A Guide To Google Analytics 4 – The One Report To Master

Google Analytics is a free website analytics tool that can help everyone, from digital marketers to small business owners, understand their website. It primarily deals with all traffic sources, including organic search, paid search, social media, and more. Google Analytics 4 (GA4) is the latest version, launched in 2023.

But it does more than just tell you how users found your site – it also details what actions they’ve taken there. Together, such information is crucial for optimising your digital marketing strategy, helping you to prioritise high-traffic sources and tweak your website to improve visitor engagement. That’s how businesses maximise conversions.

One of the most powerful features of Google Analytics 4 (GA4) is the Traffic Acquisition Report, which pulls data from every visitor, letting you know where they’ve come from.

Understanding the Traffic Acquisition Report

The Traffic Acquisition Report is a pre-made detailed report that lets you know where your website and app visitors are coming from. That’s not just new visitors – it tells you where you’re seeing repeated visitors. This report shouldn’t be confused with the User Acquisition Report, which exclusively shows where new users come from. 

Why does this information matter? Well, say you’ve just launched a social media campaign, hoping to funnel your sizeable social media presence onto your website. The report would let you know if it’s making a difference – you could see how many people arrive on your site from social media and when they came. That helps optimise marketing campaigns and allocate funds effectively.

Some of the key metrics in the report include:

  • Sessions: The total number of visits to the site, including repeat visits by the same user.
  • Users: The number of unique visitors to the site.
  • Bounce Rate: The percentage of visitors who leave the site after viewing only one page.
  • Conversion Rate: The percentage of visitors who complete a desired action, such as making a purchase or filling out a form.

Taken together, these metrics provide a detailed look at where visitors come from and what they do. It tracks every stage in the buyer’s journey, from first arriving on your site to performing the desired action. You can then identify any bottlenecks or problems with your strategy. 

Navigating the Traffic Acquisition Report

Pulling the report from Google Analytics is simple. Follow these steps:

  1. Sign in to Google Analytics.
  2. Navigate to the left-hand menu and click on Reports.
  3. From the left-hand menu, select Acquisition, then choose Traffic Acquisition.

Inside the report, you’ll find a table containing all the relevant information. The table is ordered row-by-row by the traffic source channels, e.g. paid search, display, and cross-network. The columns are the different metrics relating to how visitors from each traffic source behaved, e.g. number of unique visitors, total number of sessions, and average engagement time per session.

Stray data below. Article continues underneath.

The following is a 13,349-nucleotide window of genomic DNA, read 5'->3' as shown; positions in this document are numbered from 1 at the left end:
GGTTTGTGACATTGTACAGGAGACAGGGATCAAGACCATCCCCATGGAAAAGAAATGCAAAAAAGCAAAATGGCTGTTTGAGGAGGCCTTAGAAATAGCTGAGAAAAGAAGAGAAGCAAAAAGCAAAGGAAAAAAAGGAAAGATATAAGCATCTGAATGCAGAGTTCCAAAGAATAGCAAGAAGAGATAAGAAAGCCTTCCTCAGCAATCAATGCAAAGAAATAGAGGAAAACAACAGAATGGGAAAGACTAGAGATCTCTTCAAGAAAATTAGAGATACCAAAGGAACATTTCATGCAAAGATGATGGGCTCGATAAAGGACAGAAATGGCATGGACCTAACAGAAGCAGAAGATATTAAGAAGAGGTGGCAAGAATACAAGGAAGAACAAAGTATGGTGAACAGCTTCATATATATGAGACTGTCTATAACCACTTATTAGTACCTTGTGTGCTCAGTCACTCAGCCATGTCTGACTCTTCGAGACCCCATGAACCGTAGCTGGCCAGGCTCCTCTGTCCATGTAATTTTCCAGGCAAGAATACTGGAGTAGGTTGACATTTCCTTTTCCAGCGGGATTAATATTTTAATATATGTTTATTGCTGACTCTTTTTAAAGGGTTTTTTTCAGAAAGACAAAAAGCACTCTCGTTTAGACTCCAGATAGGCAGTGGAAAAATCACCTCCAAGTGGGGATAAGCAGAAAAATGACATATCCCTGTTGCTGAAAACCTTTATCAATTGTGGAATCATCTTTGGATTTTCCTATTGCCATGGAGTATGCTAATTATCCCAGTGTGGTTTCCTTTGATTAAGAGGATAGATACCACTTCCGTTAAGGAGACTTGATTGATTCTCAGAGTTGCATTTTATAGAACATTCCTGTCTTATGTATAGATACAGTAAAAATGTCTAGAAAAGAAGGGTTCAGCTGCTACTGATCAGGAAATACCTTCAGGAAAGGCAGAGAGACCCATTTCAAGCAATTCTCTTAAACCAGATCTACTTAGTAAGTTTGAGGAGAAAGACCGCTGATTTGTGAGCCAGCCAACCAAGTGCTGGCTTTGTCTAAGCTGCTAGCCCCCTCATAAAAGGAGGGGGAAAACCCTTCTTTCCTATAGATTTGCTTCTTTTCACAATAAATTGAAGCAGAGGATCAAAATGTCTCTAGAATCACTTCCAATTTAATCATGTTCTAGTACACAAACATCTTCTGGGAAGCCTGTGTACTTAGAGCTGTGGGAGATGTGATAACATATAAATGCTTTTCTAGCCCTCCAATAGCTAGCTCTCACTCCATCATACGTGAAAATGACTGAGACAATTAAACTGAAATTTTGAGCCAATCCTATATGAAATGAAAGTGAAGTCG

You can add a filter (or build your own) to look at specific parts of your traffic data or compare data over time. For example, review what changes have occurred over the last 28 days. 

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Increased Visitors


Increase in orders

Interpreting Data in the Traffic Acquisition Report

If you’re new to acquisition reports (or GA4 more generally), it’s a lot of information. But it’s not as complicated as it looks once you get the hang of it.

How to Read and Understand the Metrics

When you open the report, you’ll see a table that lists various traffic sources. The columns next to each source display the essential metrics:

  1. Sessions: This metric shows how many times your website was visited. For instance, if your site had 500 sessions from organic search, it means 500 visits were originating from search engines.
  2. Users: This indicates the number of unique visitors. If there are 400 users under social media, it means 400 different people came to your site via social media platforms.
  3. Bounce Rate: This is the percentage of visitors who leave after viewing only one page. A high bounce rate from a particular source might indicate that the landing page needs improvement.
  4. Conversion Rate: This tells you how many visitors completed a desired action, like making a purchase or signing up for a newsletter. For example, if the conversion rate from email campaigns is high, it shows that your email marketing is effective.

Use this information to get a clear picture of how people are behaving. Note down unusual trends or statistics. If you notice a high number of sessions and users paired with a high bounce rate, there may be an issue with your landing page’s content or relevance. On the other hand, the reverse indicates that users like your website but aren’t being funnelled to it from a particular source.